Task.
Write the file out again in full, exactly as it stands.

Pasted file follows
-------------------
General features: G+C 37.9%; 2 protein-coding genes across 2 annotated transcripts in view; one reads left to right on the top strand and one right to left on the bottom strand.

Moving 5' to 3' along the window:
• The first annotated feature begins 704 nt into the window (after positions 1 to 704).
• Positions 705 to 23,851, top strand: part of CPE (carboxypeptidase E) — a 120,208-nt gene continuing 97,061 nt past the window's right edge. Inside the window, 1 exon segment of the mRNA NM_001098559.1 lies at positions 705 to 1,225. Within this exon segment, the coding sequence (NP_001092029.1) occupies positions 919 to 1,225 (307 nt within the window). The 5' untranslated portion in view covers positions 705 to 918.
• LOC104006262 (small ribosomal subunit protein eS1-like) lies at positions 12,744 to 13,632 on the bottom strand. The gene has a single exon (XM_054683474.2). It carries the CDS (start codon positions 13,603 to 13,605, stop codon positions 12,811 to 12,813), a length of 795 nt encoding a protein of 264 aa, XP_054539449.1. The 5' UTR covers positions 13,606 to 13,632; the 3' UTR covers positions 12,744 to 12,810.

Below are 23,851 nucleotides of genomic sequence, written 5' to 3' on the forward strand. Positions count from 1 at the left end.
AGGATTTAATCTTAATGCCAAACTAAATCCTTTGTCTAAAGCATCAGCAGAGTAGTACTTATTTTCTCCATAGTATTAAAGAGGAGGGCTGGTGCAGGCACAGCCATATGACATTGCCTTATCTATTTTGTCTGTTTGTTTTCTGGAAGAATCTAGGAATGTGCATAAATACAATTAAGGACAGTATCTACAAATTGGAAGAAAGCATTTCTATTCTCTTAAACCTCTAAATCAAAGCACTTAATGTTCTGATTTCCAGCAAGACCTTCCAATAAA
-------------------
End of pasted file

General features: G+C 37.9%; 2 protein-coding genes across 2 annotated transcripts in view; one reads left to right on the top strand and one right to left on the bottom strand.

Moving 5' to 3' along the window:
• The first annotated feature begins 704 nt into the window (after positions 1 to 704).
• Positions 705 to 23,851, top strand: part of CPE (carboxypeptidase E) — a 120,208-nt gene continuing 97,061 nt past the window's right edge. Inside the window, 1 exon segment of the mRNA NM_001098559.1 lies at positions 705 to 1,225. Within this exon segment, the coding sequence (NP_001092029.1) occupies positions 919 to 1,225 (307 nt within the window). The 5' untranslated portion in view covers positions 705 to 918.
• LOC104006262 (small ribosomal subunit protein eS1-like) lies at positions 12,744 to 13,632 on the bottom strand. The gene has a single exon (XM_054683474.2). It carries the CDS (start codon positions 13,603 to 13,605, stop codon positions 12,811 to 12,813), a length of 795 nt encoding a protein of 264 aa, XP_054539449.1. The 5' UTR covers positions 13,606 to 13,632; the 3' UTR covers positions 12,744 to 12,810.

Below are 23,851 nucleotides of genomic sequence, written 5' to 3' on the forward strand. Positions count from 1 at the left end.
AGGATTTAATCTTAATGCCAAACTAAATCCTTTGTCTAAAGCATCAGCAGAGTAGTACTTATTTTCTCCATAGTATTAAAGAGGAGGGCTGGTGCAGGCACAGCCATATGACATTGCCTTATCTATTTTGTCTGTTTGTTTTCTGGAAGAATCTAGGAATGTGCATAAATACAATTAAGGACAGTATCTACAAATTGGAAGAAAGCATTTCTATTCTCTTAAACCTCTAAATCAAAGCACTTAATGTTCTGATTTCCAGCAAGACCTTCCAATAAA